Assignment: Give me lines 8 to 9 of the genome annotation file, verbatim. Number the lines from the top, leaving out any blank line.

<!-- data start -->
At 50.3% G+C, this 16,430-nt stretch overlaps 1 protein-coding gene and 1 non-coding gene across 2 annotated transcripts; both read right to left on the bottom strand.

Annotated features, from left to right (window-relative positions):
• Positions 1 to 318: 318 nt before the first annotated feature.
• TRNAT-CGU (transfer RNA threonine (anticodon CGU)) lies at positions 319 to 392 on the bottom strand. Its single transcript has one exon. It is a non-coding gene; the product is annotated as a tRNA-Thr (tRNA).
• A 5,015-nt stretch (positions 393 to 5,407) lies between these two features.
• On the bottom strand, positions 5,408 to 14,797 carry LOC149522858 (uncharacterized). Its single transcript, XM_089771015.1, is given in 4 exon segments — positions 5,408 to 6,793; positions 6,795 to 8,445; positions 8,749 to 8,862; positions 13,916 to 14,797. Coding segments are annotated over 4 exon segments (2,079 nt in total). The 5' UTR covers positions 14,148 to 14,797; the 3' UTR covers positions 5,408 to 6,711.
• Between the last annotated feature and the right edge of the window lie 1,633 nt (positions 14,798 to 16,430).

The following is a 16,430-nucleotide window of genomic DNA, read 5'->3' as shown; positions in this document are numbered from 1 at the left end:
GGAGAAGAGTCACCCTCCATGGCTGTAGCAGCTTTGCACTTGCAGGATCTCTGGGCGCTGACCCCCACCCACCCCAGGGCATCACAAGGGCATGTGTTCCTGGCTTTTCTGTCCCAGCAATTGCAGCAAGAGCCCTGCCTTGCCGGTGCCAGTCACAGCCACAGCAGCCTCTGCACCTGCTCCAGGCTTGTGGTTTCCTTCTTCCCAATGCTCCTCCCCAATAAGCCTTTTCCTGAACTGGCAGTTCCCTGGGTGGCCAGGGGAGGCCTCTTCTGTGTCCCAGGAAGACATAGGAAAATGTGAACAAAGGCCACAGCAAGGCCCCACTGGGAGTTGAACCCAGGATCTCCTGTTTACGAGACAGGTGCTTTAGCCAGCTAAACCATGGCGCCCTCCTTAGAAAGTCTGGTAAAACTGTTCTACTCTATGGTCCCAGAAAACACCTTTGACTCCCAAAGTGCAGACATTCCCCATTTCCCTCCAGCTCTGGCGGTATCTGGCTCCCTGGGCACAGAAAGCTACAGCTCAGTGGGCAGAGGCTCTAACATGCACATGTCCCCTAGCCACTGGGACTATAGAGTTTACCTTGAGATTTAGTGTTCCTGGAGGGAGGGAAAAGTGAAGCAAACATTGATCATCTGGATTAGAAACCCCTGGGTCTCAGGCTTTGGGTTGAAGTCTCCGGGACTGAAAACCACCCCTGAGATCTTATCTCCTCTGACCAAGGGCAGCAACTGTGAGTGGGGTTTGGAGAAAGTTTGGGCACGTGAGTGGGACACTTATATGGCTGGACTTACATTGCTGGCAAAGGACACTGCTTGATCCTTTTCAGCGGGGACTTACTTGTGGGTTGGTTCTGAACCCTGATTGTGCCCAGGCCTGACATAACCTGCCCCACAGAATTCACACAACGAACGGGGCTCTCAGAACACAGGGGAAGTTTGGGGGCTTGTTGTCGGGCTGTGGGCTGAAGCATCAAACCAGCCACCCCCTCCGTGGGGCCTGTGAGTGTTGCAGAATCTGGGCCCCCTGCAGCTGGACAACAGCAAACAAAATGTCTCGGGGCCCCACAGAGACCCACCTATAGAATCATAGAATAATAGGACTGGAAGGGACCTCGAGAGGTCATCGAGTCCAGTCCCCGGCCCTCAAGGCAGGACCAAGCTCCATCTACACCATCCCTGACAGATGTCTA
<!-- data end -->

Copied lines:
The following is a 16,430-nucleotide window of genomic DNA, read 5'->3' as shown; positions in this document are numbered from 1 at the left end:
GGAGAAGAGTCACCCTCCATGGCTGTAGCAGCTTTGCACTTGCAGGATCTCTGGGCGCTGACCCCCACCCACCCCAGGGCATCACAAGGGCATGTGTTCCTGGCTTTTCTGTCCCAGCAATTGCAGCAAGAGCCCTGCCTTGCCGGTGCCAGTCACAGCCACAGCAGCCTCTGCACCTGCTCCAGGCTTGTGGTTTCCTTCTTCCCAATGCTCCTCCCCAATAAGCCTTTTCCTGAACTGGCAGTTCCCTGGGTGGCCAGGGGAGGCCTCTTCTGTGTCCCAGGAAGACATAGGAAAATGTGAACAAAGGCCACAGCAAGGCCCCACTGGGAGTTGAACCCAGGATCTCCTGTTTACGAGACAGGTGCTTTAGCCAGCTAAACCATGGCGCCCTCCTTAGAAAGTCTGGTAAAACTGTTCTACTCTATGGTCCCAGAAAACACCTTTGACTCCCAAAGTGCAGACATTCCCCATTTCCCTCCAGCTCTGGCGGTATCTGGCTCCCTGGGCACAGAAAGCTACAGCTCAGTGGGCAGAGGCTCTAACATGCACATGTCCCCTAGCCACTGGGACTATAGAGTTTACCTTGAGATTTAGTGTTCCTGGAGGGAGGGAAAAGTGAAGCAAACATTGATCATCTGGATTAGAAACCCCTGGGTCTCAGGCTTTGGGTTGAAGTCTCCGGGACTGAAAACCACCCCTGAGATCTTATCTCCTCTGACCAAGGGCAGCAACTGTGAGTGGGGTTTGGAGAAAGTTTGGGCACGTGAGTGGGACACTTATATGGCTGGACTTACATTGCTGGCAAAGGACACTGCTTGATCCTTTTCAGCGGGGACTTACTTGTGGGTTGGTTCTGAACCCTGATTGTGCCCAGGCCTGACATAACCTGCCCCACAGAATTCACACAACGAACGGGGCTCTCAGAACACAGGGGAAGTTTGGGGGCTTGTTGTCGGGCTGTGGGCTGAAGCATCAAACCAGCCACCCCCTCCGTGGGGCCTGTGAGTGTTGCAGAATCTGGGCCCCCTGCAGCTGGACAACAGCAAACAAAATGTCTCGGGGCCCCACAGAGACCCACCTATAGAATCATAGAATAATAGGACTGGAAGGGACCTCGAGAGGTCATCGAGTCCAGTCCCCGGCCCTCAAGGCAGGACCAAGCTCCATCTACACCATCCCTGACAGATGTCTA